By David Roylance
There are some in the world that feel these teachings are pessimistic, however, I do not and have not ever seen it that way. I agree, the language being used for the word “dhukkha” is not correct and leads to this confusion. The word I use for the word “dhukkha” is discontentedness not suffering. Here’s why….(I know its a long answer but requires in-depth explanation. Feel free to ask more questions or follow ups to this one.) The word “suffering” is often translated from the word “Dukkha”, used by Gotama Buddha, which you will see if you are studying Gotama Buddha’s teachings in the Pāli language, if you speak with Bhikkhus or Bhikkhunis, or other places in your journey with Gotama Buddha’s teachings.
Often the word “suffering” is used in the English language to represent the subject Gotama Buddha discussed in the Pāli language as “Dukkha”. However, I have found, that the word “discontentedness” is a much better word to use and understand. This word represents much more than the word suffering.
The word suffering tends to only bring one’s mind to think of physical or emotional “pain”. It does not capture the full range of physical sensations or emotional feelings that exist in one’s experiences of daily life. The word “suffering” is ineffective in bringing a practitioner’s mind wholly to the understanding shared by Gotama Buddha. The word suffering will not bring a practitioners mind to the world view described by Gotama Buddha thus offering the word “discontentedness” will assist a practitioner to gain the insight needed for establishing a foundation for further studies.
2.) Discontentedness can capture the essence and meaning of what is mostly described across books and writings about Gotama Buddha’s teachings where you see the word “suffering” substitute the word “discontentedness”. Where you see the word “Dukkha” substitute the word “discontentedness”.
Discontentedness can describe everything from physical or emotional pain through to the slightest unpleasantness of a small odor (emotional) or slightest of touches (physical). It describes extreme physical discomfort through to the smallest of needle pricks, emotional unpleasantries or significant traumas and effects of the mind.
Discontentedness is a state of being, not a feeling or emotion itself necessarily. Discontentedness may be viewed as only a negative or unhealthy state of being, however, there is discontentedness in pain, suffering, physical and emotional along with discontentedness in emotions such as happiness and physical pleasures because happiness does not last forever, it is still impermanent.
The mind will crave these impermanent states of mind causing discontentedness. This relates to walking the middle way which will be explained further in future chapters titled “The Eight Fold Path” and “The Middle Way”.
Gotama Buddha describes three feelings as discontent or “Dukkha” due to their nature of being impermanent.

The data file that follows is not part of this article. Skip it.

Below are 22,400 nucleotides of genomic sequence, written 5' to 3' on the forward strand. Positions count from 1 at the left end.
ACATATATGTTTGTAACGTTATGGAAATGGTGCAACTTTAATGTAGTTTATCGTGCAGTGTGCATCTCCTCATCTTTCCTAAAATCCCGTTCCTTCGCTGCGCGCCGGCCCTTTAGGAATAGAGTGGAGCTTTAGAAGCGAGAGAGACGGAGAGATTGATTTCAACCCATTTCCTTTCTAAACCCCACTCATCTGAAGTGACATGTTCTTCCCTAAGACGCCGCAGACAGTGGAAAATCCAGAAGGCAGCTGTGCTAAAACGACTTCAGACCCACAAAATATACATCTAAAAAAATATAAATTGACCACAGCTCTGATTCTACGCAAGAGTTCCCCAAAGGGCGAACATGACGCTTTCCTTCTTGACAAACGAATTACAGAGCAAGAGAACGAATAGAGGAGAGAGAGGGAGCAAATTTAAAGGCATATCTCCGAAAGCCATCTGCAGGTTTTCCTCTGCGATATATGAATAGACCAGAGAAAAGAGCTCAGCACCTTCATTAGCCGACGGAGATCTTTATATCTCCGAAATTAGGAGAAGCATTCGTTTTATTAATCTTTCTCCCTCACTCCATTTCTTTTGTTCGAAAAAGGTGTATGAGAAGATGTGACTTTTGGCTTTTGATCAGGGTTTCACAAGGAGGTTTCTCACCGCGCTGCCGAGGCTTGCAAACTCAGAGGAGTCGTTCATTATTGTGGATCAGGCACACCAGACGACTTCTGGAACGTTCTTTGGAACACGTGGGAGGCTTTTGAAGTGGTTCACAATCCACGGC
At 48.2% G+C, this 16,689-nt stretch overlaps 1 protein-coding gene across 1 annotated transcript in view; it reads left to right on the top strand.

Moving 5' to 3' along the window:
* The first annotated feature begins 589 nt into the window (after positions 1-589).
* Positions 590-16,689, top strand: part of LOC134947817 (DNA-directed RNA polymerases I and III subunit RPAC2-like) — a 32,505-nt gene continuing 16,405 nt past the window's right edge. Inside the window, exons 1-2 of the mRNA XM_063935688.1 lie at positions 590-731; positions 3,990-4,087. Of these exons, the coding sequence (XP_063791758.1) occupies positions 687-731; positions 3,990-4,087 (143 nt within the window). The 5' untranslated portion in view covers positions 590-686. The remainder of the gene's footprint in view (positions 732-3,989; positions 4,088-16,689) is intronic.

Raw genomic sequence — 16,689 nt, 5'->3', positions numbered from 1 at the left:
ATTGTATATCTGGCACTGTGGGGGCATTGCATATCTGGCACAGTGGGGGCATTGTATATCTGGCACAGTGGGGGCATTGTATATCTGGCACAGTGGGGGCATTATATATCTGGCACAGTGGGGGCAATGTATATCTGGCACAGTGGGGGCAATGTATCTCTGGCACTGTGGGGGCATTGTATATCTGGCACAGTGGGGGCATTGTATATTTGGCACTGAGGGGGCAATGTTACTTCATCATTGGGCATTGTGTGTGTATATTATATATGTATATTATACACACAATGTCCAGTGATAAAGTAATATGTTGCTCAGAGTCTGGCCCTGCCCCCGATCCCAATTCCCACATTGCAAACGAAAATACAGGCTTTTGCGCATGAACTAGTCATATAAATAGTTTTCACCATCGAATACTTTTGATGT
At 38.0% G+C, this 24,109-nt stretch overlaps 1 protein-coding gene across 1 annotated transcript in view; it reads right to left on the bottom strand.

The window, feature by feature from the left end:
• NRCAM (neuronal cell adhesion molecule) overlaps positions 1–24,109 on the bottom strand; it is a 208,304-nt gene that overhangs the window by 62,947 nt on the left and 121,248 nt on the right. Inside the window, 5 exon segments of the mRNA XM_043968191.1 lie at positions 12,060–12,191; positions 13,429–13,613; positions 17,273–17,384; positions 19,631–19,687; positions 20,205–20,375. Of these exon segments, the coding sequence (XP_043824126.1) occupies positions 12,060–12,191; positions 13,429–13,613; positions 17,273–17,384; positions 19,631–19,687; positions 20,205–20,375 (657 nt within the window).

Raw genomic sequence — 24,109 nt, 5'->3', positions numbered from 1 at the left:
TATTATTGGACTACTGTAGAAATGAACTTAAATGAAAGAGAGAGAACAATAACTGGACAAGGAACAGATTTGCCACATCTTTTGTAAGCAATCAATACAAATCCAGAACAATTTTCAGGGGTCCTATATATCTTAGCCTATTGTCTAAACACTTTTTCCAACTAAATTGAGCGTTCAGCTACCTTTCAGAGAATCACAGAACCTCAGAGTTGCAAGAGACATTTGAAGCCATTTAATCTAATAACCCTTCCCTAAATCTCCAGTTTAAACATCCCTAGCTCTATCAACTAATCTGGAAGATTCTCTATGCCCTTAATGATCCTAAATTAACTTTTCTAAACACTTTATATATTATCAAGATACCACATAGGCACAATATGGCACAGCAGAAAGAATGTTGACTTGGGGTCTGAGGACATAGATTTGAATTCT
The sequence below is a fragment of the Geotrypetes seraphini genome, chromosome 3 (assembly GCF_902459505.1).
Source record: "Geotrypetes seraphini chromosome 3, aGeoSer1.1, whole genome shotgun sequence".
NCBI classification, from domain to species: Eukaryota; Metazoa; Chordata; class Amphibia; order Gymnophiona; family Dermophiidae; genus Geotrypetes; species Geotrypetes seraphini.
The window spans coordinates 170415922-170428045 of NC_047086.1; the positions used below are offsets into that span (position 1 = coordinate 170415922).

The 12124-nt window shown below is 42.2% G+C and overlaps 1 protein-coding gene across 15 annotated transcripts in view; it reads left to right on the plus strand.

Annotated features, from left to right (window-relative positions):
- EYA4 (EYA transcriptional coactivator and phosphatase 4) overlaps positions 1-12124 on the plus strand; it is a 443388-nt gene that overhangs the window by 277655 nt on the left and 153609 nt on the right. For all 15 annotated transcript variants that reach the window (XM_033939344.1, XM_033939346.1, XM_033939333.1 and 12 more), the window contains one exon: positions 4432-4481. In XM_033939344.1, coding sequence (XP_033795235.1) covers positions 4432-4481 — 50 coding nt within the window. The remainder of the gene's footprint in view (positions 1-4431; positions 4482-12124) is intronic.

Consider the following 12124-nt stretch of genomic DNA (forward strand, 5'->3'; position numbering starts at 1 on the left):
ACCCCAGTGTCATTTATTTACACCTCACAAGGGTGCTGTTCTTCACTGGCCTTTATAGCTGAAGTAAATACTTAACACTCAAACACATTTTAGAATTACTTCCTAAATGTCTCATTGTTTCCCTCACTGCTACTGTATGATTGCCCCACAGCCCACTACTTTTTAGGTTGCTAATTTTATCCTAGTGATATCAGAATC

– A painful feeling (Sadness, depression, anger, hatred, ill will, etc.)
– A pleasant feeling (happiness, joy, excitement, etc.)
– A feeling that is neither painful-nor-pleasant (boredom, loneliness, melancholy, etc.)
Happiness and too much pleasure can be described as discontentedness because we know those emotions and pleasure will not last – impermanence. Once they cease to exist, this can create discontentedness within a Being who clings or longs for the continuation of these impermanent states of mind.
All three of these feelings can be experienced both physically and emotionally which can be described as discontent. If we use the word “suffering”, as has been used in the past, it only describes 1/3 of the meaning of Dukkha originally taught by Gotama Buddha. Suffering describes a painful feeling but it does not describe the other two (2) types of Dukkha.
Discontentedness is experienced through the six (6) sense faculties. The eyes, ears, nose, mouth, contact, and the mind. We experience discontentedness by:
Eyes: forms that we see.
Ears: sounds that we hear.
Nose: smells that we experience.
Mouth: tastes that we experience.
Contact: physical contact with the body.
Mind: thoughts, ideas, perception within the mind.
Through all six (6) sense faculties or The Six Doorways to Discontentedness, we experience painful feelings, pleasant feelings, and feelings that are neither painful-nor-pleasant both physically and emotionally.
There is discontentedness from all six sense bases because the mind can not reside with painful feelings, pleasant feelings, or feelings that are neither painful-nor-pleasant permanently.
Since the mind is not resting in one of these feelings permanently, due to everything being impermanent, you will experience discontentedness. The goal of Gotama Buddha’s teachings and pursuing nibbana, is for the mind to be content which is a permanent place the mind can reside through liberation of the mind by acquiring wisdom.
We acquire wisdom through practicing and observing the same “truths” as Gotama Buddha. The collection of this wisdom leads to nibbana which is a permanent place for the mind to reside because once you learn something you do not “unlearn” it. Liberation of the mind by wisdom is the only thing in the world that is permanent.
We will now use the word discontentedness, rather than suffering or dukkha, throughout this book.
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